Who Were the Winners And Losers In Central States’ Pension-Slashing Plan?

Back in 2014, the Central States Pension Fund was the first multiemployer pension fund to submit a rescue proposal to the U.S. Treasury.

The pension-slashing measure was rejected last month; but Bloomberg took a look at which pensioners would have been most affected by the plan.

Some pensioners famously claimed they would be better of if the fund went insolvent. Is that true?

Bloomberg analyzed the data:

When they learned of the fund’s proposal to cut their pensions, some of the fund’s retirees said they didn’t expect to live long enough to benefit if the fund managed to avoid insolvency 10 years down the road, as projected by the fund. Instead, they said they preferred to get their full benefits now and worry about the fund’s collapse later.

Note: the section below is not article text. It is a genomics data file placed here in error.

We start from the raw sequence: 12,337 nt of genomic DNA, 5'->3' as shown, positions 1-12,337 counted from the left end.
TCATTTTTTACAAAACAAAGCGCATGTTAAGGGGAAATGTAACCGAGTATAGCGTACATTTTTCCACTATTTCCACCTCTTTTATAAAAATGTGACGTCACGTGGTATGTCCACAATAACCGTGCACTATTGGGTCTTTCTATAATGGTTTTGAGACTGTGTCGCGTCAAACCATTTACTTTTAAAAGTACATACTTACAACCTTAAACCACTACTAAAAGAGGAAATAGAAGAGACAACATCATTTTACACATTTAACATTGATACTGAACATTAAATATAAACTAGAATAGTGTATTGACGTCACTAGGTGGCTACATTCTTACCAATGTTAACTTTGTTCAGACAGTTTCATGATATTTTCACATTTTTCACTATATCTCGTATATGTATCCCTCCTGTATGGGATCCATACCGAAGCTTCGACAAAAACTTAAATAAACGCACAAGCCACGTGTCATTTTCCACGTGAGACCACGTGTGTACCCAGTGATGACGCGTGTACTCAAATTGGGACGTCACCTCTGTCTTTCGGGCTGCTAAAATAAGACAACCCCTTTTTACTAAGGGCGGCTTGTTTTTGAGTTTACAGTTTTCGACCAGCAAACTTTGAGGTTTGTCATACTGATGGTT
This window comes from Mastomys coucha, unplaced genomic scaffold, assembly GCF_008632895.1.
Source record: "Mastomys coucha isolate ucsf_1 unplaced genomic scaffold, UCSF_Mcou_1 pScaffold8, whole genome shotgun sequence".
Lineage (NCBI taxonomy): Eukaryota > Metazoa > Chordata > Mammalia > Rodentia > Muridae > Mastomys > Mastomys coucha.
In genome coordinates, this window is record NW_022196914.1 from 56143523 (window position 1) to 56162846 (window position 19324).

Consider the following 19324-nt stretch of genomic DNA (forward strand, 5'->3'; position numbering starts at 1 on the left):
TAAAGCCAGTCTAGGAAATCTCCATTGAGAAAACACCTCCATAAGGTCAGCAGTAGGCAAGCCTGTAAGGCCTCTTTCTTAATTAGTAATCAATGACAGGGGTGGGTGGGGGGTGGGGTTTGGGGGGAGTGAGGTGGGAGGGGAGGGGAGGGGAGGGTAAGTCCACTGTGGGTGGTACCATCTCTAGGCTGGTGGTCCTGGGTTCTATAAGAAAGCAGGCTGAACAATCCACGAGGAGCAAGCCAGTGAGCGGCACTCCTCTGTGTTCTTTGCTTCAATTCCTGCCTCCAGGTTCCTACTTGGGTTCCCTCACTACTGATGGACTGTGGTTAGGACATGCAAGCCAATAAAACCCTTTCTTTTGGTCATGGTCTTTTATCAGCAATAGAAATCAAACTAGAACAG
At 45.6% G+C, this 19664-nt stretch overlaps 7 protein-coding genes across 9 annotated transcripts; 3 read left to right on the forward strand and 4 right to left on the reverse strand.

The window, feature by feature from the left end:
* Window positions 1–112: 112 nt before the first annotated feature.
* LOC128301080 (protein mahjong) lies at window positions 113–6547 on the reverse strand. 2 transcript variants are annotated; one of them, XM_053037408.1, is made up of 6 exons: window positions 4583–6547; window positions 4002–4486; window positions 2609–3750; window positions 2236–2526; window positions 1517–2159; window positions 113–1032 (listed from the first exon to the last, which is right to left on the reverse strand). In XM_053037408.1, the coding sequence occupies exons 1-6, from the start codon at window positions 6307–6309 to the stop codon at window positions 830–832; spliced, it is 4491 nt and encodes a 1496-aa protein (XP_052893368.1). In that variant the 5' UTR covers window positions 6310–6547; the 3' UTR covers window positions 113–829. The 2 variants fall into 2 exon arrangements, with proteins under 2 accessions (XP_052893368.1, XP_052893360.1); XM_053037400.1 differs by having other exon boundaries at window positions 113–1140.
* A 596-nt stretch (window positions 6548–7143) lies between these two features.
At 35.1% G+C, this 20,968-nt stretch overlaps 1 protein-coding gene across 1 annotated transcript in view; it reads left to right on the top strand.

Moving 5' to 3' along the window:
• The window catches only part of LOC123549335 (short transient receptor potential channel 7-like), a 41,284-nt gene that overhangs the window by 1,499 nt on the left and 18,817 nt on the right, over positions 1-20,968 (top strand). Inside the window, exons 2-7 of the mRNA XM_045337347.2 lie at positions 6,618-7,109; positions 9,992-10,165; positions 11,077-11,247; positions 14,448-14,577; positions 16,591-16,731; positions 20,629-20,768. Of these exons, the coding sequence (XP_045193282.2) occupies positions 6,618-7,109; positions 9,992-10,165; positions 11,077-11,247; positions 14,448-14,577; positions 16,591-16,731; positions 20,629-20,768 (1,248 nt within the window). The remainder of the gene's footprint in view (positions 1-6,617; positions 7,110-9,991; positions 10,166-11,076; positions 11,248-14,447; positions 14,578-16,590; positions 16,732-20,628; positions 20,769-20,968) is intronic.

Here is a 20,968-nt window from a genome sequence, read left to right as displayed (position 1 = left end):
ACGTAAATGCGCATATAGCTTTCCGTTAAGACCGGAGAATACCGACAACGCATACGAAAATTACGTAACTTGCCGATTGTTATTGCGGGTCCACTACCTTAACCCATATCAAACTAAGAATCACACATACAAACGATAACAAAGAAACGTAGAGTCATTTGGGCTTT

Examination of the numbers reveals that retirees between the ages of 60 and 79 who were slated to have their benefits slashed by 30 percent or more stood to gain the least under the fund’s ill-fated proposal. It would logically follow that members of this group mounted the greatest opposition to the rescue proposal.

More specifically, nearly 42,000 retirees, a little more than 10 percent of the fund’s 400,000 participants, were better off financially by getting full payments until the fund’s projected insolvency in 10 years than if they had received reduced benefits under the rescue plan until their projected life expectancy.


In total, it appears that nearly 42,000 retirees knew what they were talking about when they said they preferred to get their full benefits now even if the fund became insolvent in 10 years.

For the full analysis, including scores of charts, check out the full piece here.

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